The 7 Best Back Hair Shavers
Nobody Loves Back Hair, But Why Use A Shaver?
There’s a good chance that if you have any hair on your back, it’s brought you some shame at some point in your life. We don’t live in a culture that’s particularly fond of body hair, at least not in what we deem to be the wrong places. The back has a special place among those regions; even as the popularity of chest hair and facial hair waxes and wanes with the times, back hair is generally regarded as unattractive.
Many men with back hair simply choose to do nothing about it, and that’s fine, especially if you’re in a stable, committed relationship with someone who’s accepted it. If you’re single, however, the odds that your backside rug are going to do you any favors in the romance department are slim. That’s why so many men seek out ways to reduce or remove the presence of the hair on their backs.
Exactly how you go about taking care of your back hair is an important question. Some men will grab the razor they use to shave their faces and try feebly to reach all the hairy points on their back and shoulders, but more often than not this results in bald spots and an increased potential for razor burn. Others may choose to employ a simple grooming tool like a pair of clippers they’d otherwise use to trim their beards, but these, like the razors, have a reach problem.
Then there’s waxing, and if you’ve ever had to take a band-aid off a hairy area of your body, you can expect the waxing process to feel like that, but on steroids. What’s more, waxing is an expensive endeavor that requires the time commitment of a whole session. There are less painful methods than waxing, like electrolysis, for example, but these are also much more expensive.
Rather than relying on tools that don’t get the job done, or on professionals who overcharge to bring tears to your eyes, you can invest in one of the back shavers on our list. These devices work like razors or clippers depending on the model, but they’re ergonomically designed to be comfortably applied to your back. They also have much larger heads than devices intended for your face, so they can cover more surface area in less time, both reducing razor burn and getting you out of the shower sooner than later.
What To Look For In A Back Hair Shaver
When choosing a shaver for your back, there are a few variables you can examine that will make the selection process go much more smoothly, and smooth is exactly what we’re after. There are certainly different types of shavers out there, but don’t let that discourage you; the perfect option for you is waiting right here.
For starters, you need to decide whether you want to use a blade or a clipper to get at the hair on your back. Blades have the advantage of giving you a closer shave, so you’ll have to reuse the device less often, potentially prolonging its life and definitely saving you some time. The downside is that they’re more prone to causing razor burn and they can still cut you despite the implementation of modern safety features.
Clipper-style shavers, by contrast, work a lot like hair clippers, reducing the appearance of back hair more than removing it completely. You can work a lot faster with these since you don’t have to worry about cutting yourself, but they won’t get the job done if you’re getting your picture taken professionally or you have a potential romantic partner rubbing their hands across your back.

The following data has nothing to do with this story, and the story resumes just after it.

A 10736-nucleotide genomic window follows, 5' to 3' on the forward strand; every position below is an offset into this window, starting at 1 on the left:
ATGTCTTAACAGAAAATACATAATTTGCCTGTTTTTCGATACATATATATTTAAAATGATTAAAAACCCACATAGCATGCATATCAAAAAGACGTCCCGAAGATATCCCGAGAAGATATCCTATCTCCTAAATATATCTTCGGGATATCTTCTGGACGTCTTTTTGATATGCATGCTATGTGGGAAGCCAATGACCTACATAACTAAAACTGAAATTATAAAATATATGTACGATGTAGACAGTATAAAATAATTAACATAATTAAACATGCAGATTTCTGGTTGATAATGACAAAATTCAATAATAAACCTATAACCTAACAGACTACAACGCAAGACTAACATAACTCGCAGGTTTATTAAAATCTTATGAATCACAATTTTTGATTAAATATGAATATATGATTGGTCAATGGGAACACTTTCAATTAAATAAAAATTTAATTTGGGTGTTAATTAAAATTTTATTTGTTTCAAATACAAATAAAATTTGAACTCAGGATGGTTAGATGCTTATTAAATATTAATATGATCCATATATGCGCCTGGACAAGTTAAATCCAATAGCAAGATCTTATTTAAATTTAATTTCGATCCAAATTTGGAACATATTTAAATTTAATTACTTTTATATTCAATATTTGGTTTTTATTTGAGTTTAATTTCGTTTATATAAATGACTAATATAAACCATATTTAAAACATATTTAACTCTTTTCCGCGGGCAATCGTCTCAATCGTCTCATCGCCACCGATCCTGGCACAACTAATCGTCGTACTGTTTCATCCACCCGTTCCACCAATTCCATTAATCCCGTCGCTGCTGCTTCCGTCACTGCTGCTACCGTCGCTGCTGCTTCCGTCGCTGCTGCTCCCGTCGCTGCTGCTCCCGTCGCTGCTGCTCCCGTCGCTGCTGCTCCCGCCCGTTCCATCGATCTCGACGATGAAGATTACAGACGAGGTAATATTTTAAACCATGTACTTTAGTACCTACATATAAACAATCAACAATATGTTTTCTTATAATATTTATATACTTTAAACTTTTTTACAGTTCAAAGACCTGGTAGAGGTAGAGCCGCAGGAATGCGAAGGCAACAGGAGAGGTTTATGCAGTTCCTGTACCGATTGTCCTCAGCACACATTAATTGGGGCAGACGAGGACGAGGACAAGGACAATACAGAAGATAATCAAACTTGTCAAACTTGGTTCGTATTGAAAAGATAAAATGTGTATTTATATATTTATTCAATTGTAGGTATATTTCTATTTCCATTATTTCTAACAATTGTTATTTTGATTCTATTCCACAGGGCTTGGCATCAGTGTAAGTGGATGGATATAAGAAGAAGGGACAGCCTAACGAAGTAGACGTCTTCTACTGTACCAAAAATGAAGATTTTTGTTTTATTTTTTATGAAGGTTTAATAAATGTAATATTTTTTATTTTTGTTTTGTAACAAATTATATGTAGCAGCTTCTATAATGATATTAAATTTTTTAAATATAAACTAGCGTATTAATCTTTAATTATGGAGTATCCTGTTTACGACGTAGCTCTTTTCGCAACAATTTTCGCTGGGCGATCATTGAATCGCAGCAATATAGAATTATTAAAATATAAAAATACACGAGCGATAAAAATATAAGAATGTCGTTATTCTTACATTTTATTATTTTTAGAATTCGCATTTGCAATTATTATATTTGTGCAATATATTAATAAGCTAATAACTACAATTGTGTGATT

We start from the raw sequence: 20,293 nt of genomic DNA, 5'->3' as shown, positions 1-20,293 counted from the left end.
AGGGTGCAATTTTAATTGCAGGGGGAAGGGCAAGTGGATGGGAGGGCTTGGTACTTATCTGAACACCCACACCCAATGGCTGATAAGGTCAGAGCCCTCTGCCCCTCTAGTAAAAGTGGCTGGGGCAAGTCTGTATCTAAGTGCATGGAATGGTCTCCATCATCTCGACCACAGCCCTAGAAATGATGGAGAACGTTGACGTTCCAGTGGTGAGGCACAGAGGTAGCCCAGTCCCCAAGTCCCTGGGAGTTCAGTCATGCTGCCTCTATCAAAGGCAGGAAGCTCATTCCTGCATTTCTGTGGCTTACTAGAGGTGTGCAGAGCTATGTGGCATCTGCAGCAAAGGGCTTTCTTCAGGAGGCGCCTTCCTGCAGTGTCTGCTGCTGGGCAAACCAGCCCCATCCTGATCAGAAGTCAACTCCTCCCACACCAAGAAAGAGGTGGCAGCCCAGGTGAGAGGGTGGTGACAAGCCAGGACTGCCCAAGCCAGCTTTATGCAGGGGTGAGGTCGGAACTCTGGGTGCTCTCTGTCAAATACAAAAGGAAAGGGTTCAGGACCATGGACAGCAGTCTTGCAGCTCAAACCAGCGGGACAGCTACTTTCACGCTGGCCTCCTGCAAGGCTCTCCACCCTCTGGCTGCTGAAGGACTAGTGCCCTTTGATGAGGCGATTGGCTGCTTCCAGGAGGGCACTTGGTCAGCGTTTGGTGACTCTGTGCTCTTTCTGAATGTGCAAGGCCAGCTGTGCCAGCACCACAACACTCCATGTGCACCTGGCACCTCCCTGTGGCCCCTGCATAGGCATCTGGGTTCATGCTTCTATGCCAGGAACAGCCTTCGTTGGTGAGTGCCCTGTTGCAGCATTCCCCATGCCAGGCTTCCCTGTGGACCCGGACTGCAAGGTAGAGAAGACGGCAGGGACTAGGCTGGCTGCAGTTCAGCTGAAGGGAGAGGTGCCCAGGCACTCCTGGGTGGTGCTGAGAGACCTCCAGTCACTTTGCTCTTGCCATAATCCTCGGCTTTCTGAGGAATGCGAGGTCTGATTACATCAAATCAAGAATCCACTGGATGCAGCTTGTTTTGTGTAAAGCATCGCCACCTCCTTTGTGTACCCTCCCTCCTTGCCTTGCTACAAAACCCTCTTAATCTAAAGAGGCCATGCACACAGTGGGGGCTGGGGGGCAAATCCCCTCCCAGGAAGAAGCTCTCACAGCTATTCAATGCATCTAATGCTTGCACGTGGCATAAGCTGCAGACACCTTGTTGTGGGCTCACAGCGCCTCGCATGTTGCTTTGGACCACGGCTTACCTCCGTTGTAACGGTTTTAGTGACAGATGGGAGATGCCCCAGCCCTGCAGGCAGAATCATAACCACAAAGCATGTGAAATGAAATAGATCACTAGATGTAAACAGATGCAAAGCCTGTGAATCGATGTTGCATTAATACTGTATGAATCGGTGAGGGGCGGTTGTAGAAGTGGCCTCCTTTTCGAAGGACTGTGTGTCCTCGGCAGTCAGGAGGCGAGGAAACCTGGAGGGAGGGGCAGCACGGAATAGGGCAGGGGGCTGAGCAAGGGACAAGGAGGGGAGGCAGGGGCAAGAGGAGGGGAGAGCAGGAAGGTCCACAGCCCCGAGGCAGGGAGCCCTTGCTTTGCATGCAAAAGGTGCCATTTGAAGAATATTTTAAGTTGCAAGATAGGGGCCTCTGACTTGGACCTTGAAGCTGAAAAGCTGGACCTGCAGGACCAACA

The other thing you’ll want to look at is portability. By necessity, these devices have to have some kind of curve that will allow you to easily reach your back with them. Some units are merely curved rods with shaving heads on their ends. These are often less expensive, but they’re also significantly less portable. If you want a shaver you can take with you on the road, you’re going to want to look for something that breaks down to fit in your suitcase.
A Brief History Of Manscaping
Like many technological and ritualistic innovations in the history of mankind, we can look to the Egyptians for the roots of modern men’s hair maintenance. In ancient Egypt, excessive body hair was, as it is today, considered unattractive. Most male citizens, from the servants on up to the pharaohs, found time each day to do a little plucking.
Later moments in our history concentrated on the management of beards and mustaches as signs of virility and power, and the mustache would see its peak in the 19th century, at a height of popularity that all the hipsters in Brooklyn couldn’t rival.
The term manscaping was first coined on television’s Queer Eye For The Straight Guy, but was likely in use within the LGBT community before that show made it a nationally recognized term. The past 20 years have been marked by a rapid increase in men’s body care products, as well. Manufacturers found a willing and hungry market in men for the types of commodities that had previously been the exclusive domain of women. Of course, women probably don’t need back shavers as often as men do.
Where exactly the preference for a man with less hair comes from is hard to pinpoint. It’s possible that, evolutionarily, we’ve come to unconsciously regard the loss of hair as a sign of higher evolution, but that wouldn’t explain why baldness is looked upon so unfavorably. The more likely explanation is that hairlessness is closely associated with youth, and no one, in any culture throughout time, has longed to get close to their own aging and mortality.